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Congress Heights residents want probe of SE youth facility

Ronald Moten, left, of Peaceoholics and Sandra Seegars, a neighborhood commissioner, argue over a proposed at-risk youth facility in Southeast Washington.
Ronald Moten, left, of Peaceoholics and Sandra Seegars, a neighborhood commissioner, argue over a proposed at-risk youth facility in Southeast Washington. (Christy Goodman/the Washington Post)
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By Christy Goodman
Thursday, May 13, 2010

Some Congress Heights residents are demanding investigations by city and federal officials over a proposed at-risk youth facility in their Southeast Washington neighborhood.

Residents said they contacted various city agencies because their community has plenty of programs and group facilities to help those less fortunate and does not need another. Another such facility would violate D.C. laws, they said.

"Five agencies on one corner. What other neighborhood would they allow that to happen?" asked Tonette Sivells, who lives next door to 1300 Congress St. SE, a building being renovated by Peaceoholics. "They just dump them here."

Sivells, an opposition organizer, requested a full inquiry Tuesday by the D.C. Council into the Department of Housing and Community Development for not requiring a competitive bid for the project's funding, not properly notifying the community and not enforcing the city's 500-foot required distance between existing and new facilities, among other complaints.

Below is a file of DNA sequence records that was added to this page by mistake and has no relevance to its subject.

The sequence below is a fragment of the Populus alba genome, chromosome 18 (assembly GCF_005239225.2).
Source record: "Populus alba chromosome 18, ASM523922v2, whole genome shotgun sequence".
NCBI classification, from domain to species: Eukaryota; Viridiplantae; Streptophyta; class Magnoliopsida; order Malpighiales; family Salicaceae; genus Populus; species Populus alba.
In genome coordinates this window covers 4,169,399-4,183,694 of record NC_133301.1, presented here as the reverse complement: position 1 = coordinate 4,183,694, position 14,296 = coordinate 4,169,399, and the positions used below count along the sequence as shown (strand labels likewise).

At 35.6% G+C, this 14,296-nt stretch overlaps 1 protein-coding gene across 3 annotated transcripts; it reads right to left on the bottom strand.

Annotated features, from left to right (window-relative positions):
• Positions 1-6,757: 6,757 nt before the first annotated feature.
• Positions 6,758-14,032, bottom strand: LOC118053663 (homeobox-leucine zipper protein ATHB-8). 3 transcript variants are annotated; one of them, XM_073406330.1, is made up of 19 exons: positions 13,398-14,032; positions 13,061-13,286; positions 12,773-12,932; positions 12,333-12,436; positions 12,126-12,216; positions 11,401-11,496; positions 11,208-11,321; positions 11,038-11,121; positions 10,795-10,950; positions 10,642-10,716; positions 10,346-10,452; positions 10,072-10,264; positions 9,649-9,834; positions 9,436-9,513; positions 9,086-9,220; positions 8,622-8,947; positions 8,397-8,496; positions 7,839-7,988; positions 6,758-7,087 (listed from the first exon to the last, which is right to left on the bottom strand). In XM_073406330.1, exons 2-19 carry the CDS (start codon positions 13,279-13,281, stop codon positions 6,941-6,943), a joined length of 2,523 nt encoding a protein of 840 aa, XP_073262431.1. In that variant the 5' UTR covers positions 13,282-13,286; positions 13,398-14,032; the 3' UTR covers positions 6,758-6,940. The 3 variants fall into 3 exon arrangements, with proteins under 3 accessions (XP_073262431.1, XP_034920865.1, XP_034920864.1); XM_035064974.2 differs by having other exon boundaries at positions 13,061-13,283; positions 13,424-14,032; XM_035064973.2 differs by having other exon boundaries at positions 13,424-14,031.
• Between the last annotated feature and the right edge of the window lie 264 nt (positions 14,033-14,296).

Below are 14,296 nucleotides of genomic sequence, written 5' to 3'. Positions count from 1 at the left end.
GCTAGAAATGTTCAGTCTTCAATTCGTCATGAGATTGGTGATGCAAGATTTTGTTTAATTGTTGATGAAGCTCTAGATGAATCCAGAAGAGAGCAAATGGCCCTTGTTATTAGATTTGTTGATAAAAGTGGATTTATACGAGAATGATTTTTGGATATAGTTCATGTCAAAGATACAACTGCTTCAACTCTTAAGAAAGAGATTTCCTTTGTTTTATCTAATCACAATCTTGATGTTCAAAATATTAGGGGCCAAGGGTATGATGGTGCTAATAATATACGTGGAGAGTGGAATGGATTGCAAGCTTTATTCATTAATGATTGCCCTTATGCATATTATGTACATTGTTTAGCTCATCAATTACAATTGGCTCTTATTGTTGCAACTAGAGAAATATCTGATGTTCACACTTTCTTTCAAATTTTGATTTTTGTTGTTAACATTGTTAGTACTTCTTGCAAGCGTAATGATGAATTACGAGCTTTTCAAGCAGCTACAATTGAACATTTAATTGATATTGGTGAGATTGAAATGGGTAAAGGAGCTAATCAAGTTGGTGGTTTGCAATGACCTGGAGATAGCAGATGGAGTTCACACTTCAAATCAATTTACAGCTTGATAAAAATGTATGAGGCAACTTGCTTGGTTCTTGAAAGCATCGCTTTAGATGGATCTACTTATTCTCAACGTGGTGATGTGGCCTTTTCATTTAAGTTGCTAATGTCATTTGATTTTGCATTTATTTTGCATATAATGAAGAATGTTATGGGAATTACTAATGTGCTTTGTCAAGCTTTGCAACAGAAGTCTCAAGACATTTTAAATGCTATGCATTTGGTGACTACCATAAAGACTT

D.C. Council member Michael A. Brown (I-At Large) and his staff have been working this week to get all parties to meet.

Jauhar Abraham, a co-founder of Peaceoholics, said the group would like to open the building for the Strategic Housing Intervention Program, which would give at-risk youths the opportunity to rent an apartment while learning financial strategies to eventually buy their own home.

"We think a lot of people crave for their independence, but they don't know how to achieve it," Abraham said.

Because the organization has no occupancy permit, it has no contract with any city department or agency to provide services, Abraham said. The D.C.-based organization works to stop street violence.

Peaceoholics received a $4.4 million loan in May 2009 from the D.C. Department of Housing and Community Development to acquire the Congress Street property and two others in Northeast Washington, Angelita Colón-Francia, a department spokeswoman, said in a statement.

One of the program's buildings is in operation on Oklahoma Avenue NE, Abraham said.

According to the Peaceoholics proposal, the organization would "provide up to 50 units of supportive housing for extremely low-income, at-risk males that are either transitioning from the District's foster care program, judicial system and/or are wards of the District living in poverty without parents," Colón-Francia said in a statement.

The 40-year loan was provided because the Peaceoholics proposal met a need for an underserved population that was not being met through a competitive process, Colón-Francia said.

Sandra Seegars, a neighborhood commissioner who is being sued on allegations of libel by Peaceoholics, has asked a myriad of government agencies, including the FBI and the D.C. auditor, to look into Peaceoholics and the purpose and funding behind 1300 Congress St. SE.

"This is a government-funded project to house criminals, more than likely," Seegars said. "Every time they tell it, they change their story. Until we know what it is, we need to halt this."

Abraham and Ronald Moten, the group's other founder, said they were open to an investigation.

Abraham said the group isn't doing anything it's not allowed to do. "If they think her call is legitimate, they should investigate," he said.

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